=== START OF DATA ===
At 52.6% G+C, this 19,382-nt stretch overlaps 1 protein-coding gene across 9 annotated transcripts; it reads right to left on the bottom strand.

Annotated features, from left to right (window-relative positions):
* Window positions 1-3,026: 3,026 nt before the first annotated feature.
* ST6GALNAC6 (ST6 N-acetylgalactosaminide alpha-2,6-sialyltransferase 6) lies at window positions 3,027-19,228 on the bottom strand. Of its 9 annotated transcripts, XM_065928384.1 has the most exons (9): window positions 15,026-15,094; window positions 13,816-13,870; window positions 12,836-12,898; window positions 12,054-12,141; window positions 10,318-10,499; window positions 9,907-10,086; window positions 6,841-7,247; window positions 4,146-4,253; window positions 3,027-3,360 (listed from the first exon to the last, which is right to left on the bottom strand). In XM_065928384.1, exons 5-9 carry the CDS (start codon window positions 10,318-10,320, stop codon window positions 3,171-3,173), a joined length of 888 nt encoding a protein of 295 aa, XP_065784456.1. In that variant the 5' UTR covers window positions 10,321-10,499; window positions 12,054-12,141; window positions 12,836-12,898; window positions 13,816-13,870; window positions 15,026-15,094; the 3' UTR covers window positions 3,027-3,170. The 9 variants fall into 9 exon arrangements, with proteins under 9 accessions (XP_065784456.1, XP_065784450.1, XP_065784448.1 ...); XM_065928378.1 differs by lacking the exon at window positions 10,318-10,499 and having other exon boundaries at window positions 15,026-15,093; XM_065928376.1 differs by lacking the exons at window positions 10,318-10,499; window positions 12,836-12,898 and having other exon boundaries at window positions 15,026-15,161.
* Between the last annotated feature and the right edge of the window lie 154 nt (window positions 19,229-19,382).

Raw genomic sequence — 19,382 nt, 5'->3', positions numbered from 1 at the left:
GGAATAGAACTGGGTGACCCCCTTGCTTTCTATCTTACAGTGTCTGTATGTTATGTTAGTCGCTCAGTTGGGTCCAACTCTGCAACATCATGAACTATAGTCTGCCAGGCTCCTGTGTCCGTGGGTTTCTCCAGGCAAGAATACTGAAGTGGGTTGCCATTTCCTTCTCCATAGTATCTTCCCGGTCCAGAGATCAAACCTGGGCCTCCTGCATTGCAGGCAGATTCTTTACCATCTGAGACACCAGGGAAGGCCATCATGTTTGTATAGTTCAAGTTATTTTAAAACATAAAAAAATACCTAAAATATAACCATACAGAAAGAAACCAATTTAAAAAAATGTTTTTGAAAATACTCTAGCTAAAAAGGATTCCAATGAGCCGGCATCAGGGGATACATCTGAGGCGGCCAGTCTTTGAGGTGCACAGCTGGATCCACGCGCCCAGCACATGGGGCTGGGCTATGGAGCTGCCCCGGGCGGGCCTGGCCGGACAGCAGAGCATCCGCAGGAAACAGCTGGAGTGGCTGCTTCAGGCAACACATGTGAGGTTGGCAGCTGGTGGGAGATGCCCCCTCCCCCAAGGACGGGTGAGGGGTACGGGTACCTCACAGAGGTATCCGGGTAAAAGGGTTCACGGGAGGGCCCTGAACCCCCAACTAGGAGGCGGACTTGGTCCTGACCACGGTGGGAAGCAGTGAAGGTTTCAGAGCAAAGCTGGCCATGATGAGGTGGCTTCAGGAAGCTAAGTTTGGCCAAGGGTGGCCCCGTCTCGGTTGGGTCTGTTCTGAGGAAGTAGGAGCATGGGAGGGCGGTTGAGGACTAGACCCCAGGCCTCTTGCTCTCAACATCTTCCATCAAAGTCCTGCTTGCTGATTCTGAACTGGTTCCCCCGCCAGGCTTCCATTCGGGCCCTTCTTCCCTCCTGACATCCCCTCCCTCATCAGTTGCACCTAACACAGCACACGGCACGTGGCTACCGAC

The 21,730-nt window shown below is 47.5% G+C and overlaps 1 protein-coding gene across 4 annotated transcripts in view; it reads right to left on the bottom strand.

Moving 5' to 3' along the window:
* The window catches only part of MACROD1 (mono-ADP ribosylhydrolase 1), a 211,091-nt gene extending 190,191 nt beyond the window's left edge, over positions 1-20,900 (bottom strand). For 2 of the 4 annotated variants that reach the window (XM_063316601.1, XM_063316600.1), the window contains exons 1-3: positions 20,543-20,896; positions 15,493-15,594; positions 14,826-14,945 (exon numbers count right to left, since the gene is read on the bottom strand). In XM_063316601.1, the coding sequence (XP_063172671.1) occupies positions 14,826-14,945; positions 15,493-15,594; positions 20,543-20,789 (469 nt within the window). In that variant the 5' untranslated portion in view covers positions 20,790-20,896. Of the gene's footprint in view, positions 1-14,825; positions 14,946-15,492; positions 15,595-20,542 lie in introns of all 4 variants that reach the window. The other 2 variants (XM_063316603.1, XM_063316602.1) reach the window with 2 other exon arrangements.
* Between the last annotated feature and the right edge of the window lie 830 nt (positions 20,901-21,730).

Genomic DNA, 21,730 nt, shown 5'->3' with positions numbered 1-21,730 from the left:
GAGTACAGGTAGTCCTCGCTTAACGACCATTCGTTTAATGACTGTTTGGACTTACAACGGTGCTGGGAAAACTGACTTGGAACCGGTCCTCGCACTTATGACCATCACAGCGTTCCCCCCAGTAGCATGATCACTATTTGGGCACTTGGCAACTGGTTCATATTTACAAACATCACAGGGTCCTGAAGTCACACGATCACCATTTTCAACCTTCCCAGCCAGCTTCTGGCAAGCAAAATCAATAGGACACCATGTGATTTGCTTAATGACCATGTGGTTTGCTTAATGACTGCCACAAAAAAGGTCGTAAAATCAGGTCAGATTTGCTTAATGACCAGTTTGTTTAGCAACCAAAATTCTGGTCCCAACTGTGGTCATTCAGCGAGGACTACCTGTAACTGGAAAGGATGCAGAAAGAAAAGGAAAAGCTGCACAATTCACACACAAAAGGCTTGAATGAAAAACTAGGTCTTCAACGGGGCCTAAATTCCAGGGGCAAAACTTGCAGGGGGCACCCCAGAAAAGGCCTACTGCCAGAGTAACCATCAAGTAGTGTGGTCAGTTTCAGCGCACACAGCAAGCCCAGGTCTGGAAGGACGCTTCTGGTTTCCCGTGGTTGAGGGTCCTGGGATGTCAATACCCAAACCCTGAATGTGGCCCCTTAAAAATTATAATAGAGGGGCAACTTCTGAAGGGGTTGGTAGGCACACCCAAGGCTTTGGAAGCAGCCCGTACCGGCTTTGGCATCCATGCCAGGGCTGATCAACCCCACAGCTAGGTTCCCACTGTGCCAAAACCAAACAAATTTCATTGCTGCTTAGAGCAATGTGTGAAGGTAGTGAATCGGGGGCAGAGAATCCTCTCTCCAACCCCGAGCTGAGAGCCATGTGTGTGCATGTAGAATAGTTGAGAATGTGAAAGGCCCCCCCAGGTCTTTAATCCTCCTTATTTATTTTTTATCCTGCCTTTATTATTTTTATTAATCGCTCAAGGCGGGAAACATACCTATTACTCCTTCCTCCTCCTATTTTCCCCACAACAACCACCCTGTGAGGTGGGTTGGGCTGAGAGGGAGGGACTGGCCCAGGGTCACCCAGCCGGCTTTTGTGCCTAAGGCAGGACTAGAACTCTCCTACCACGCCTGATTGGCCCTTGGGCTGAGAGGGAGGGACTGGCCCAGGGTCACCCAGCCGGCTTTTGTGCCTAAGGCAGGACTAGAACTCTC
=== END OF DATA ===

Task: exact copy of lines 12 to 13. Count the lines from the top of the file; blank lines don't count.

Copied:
Genomic DNA, 21,730 nt, shown 5'->3' with positions numbered 1-21,730 from the left:
GAGTACAGGTAGTCCTCGCTTAACGACCATTCGTTTAATGACTGTTTGGACTTACAACGGTGCTGGGAAAACTGACTTGGAACCGGTCCTCGCACTTATGACCATCACAGCGTTCCCCCCAGTAGCATGATCACTATTTGGGCACTTGGCAACTGGTTCATATTTACAAACATCACAGGGTCCTGAAGTCACACGATCACCATTTTCAACCTTCCCAGCCAGCTTCTGGCAAGCAAAATCAATAGGACACCATGTGATTTGCTTAATGACCATGTGGTTTGCTTAATGACTGCCACAAAAAAGGTCGTAAAATCAGGTCAGATTTGCTTAATGACCAGTTTGTTTAGCAACCAAAATTCTGGTCCCAACTGTGGTCATTCAGCGAGGACTACCTGTAACTGGAAAGGATGCAGAAAGAAAAGGAAAAGCTGCACAATTCACACACAAAAGGCTTGAATGAAAAACTAGGTCTTCAACGGGGCCTAAATTCCAGGGGCAAAACTTGCAGGGGGCACCCCAGAAAAGGCCTACTGCCAGAGTAACCATCAAGTAGTGTGGTCAGTTTCAGCGCACACAGCAAGCCCAGGTCTGGAAGGACGCTTCTGGTTTCCCGTGGTTGAGGGTCCTGGGATGTCAATACCCAAACCCTGAATGTGGCCCCTTAAAAATTATAATAGAGGGGCAACTTCTGAAGGGGTTGGTAGGCACACCCAAGGCTTTGGAAGCAGCCCGTACCGGCTTTGGCATCCATGCCAGGGCTGATCAACCCCACAGCTAGGTTCCCACTGTGCCAAAACCAAACAAATTTCATTGCTGCTTAGAGCAATGTGTGAAGGTAGTGAATCGGGGGCAGAGAATCCTCTCTCCAACCCCGAGCTGAGAGCCATGTGTGTGCATGTAGAATAGTTGAGAATGTGAAAGGCCCCCCCAGGTCTTTAATCCTCCTTATTTATTTTTTATCCTGCCTTTATTATTTTTATTAATCGCTCAAGGCGGGAAACATACCTATTACTCCTTCCTCCTCCTATTTTCCCCACAACAACCACCCTGTGAGGTGGGTTGGGCTGAGAGGGAGGGACTGGCCCAGGGTCACCCAGCCGGCTTTTGTGCCTAAGGCAGGACTAGAACTCTCCTACCACGCCTGATTGGCCCTTGGGCTGAGAGGGAGGGACTGGCCCAGGGTCACCCAGCCGGCTTTTGTGCCTAAGGCAGGACTAGAACTCTC